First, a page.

An example of a total computable function that is not primitive recursive; appears in the literature in many variants. The original three-argument variant can be used to define the Ackermann numbers.

The three argument version originally due to Ackermann is defined as follows.

Let $\varphi$ take three non-negative integers $m,n,p$ as arguments. We define

$$\begin{align} \varphi(m,n,0) &= m + n \\ \varphi(m,n,1) &= m \times n \\ \varphi(m,n,2) &= m^n\end{align}$$

This can be extended to the higher values of $p$ by the description

$$ \varphi(m,n,p+1) = \underbrace{\varphi(m,\varphi(m,\varphi(m,\varphi(\dots}_{\text{Nested }~ n-1~ \text{ times}}),p),p),p) $$

Thus for $p = 3$ this defines the tetration operation, and for $p > 3$ this continues the natural generalisation.

While the above serve as a good description of the Ackermann function, the original *recursive* definition, without the need of the cumbersome underbrace shown in the formula above, is the following:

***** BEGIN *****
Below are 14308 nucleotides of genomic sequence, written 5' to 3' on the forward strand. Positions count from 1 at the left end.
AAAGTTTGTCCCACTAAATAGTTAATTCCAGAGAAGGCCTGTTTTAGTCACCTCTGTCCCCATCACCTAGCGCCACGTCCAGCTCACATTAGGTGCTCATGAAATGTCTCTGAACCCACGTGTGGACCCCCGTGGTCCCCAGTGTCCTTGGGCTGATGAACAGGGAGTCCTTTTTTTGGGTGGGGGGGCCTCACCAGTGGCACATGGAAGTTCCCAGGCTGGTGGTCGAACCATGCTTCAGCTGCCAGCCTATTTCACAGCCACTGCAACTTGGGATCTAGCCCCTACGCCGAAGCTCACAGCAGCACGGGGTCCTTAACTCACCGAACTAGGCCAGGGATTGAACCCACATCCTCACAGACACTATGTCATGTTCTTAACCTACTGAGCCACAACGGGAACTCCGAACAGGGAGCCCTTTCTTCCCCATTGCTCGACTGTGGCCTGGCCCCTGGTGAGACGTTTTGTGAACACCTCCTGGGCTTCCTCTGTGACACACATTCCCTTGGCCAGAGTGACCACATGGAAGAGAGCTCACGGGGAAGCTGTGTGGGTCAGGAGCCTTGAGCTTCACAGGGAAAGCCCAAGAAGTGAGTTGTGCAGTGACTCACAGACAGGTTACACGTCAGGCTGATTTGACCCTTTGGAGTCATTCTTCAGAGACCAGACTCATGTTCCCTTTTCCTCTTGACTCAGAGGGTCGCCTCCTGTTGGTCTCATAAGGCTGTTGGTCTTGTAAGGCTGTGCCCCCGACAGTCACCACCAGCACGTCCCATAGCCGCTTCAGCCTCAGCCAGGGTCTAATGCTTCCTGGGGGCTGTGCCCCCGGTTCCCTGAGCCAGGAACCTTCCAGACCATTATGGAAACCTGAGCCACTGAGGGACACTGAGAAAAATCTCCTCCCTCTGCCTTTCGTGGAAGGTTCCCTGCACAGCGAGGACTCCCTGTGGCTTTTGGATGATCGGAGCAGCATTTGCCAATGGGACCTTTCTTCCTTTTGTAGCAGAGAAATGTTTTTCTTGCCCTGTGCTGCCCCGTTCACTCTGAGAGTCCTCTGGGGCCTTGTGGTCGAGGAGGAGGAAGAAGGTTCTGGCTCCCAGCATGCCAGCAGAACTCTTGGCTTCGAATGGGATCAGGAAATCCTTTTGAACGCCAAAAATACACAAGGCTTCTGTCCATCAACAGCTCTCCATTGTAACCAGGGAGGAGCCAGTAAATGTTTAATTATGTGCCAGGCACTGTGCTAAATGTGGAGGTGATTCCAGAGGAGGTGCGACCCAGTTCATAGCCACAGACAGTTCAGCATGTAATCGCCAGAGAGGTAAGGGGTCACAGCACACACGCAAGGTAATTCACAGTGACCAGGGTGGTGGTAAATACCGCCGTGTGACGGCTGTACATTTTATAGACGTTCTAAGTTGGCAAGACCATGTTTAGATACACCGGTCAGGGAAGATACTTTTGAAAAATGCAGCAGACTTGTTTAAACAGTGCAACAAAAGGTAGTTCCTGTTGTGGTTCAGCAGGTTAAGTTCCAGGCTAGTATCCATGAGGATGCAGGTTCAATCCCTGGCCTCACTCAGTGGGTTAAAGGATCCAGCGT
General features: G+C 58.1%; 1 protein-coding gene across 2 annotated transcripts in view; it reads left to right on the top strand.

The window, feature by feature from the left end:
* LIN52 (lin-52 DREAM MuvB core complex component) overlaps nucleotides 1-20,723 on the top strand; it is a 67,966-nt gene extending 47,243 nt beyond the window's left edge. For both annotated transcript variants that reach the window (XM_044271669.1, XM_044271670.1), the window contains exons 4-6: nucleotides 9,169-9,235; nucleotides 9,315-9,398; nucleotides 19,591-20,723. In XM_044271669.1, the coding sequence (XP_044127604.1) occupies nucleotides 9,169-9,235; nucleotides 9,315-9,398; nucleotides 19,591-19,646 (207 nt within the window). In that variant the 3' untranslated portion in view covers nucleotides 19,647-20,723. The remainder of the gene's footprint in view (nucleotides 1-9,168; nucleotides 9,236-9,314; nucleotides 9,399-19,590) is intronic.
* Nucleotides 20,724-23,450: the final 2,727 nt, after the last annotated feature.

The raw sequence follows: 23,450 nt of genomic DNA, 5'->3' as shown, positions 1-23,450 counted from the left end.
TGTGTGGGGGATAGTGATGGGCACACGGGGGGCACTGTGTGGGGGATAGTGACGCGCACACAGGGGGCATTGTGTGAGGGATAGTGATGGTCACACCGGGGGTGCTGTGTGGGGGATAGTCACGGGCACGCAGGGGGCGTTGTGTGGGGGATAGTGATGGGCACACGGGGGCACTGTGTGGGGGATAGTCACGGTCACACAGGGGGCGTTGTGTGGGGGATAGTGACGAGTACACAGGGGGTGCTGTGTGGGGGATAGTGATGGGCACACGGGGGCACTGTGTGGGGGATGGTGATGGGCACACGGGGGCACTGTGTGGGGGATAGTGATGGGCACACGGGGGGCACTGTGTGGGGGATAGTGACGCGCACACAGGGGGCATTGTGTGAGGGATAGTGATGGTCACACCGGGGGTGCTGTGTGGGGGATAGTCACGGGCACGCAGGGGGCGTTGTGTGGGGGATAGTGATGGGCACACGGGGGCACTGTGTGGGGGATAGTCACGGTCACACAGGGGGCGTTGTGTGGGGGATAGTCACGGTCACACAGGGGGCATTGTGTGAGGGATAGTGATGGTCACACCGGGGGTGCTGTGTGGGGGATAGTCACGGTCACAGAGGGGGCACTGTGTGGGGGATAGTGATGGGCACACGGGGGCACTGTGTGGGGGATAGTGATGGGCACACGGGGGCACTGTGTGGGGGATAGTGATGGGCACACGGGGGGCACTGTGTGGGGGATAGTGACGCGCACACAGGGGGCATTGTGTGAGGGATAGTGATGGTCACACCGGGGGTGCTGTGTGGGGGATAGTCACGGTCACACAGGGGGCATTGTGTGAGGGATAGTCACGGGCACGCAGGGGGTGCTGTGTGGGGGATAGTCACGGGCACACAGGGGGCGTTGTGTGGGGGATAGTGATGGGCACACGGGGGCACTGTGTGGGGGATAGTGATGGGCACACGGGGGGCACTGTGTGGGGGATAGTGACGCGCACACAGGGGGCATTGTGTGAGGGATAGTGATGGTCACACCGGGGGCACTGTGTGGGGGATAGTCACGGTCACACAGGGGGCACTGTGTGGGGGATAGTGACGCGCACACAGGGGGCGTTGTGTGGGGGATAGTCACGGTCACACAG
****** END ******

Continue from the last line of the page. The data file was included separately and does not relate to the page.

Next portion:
$$ \varphi(m,n,p) = \begin{cases} m+n & p = 0\\ 0 & n = 0, p = 1\\ 1 & n = 0, p = 2\\ m & n = 0, p > 2\\ \varphi(m,\varphi(m,n-1,p),p-1) & \text{The general case if none of the above is satisfied}\end{cases}$$

One can check that this agrees with the informal description given above.

In this notation, the Ackermann numbers are defined as the sequence $$ \big(\varphi(n,n,n+1)\big)_{n\in \mathbb{N}} $$ The first few are: $$ \begin{align} \varphi(1,1,2) &= 1^1 = 1 \\ \varphi(2,2,3) &= \varphi(2,2,2) = 2^2 = 4\\ \varphi(3,3,4) &= \varphi(3,\varphi(3,3,3),3)\\ & = \varphi(3,\varphi(3,\varphi(3,3,2),2),3) \\ & = \varphi(3,\varphi(3,27,2),3) \\ & = \varphi(3,3^{27},3) = 3^{3^{3^{\dots^3}}} \end{align}$$ where in the last expression the numeral "$3$" appears a total of $3^{27} \approx 7.6\times 10^{12}$ times.

Many other variants of the Ackermann function have since been defined. For the clarity of discussion, when asking a question about Ackermann functions, please be sure to specify the precise variant used.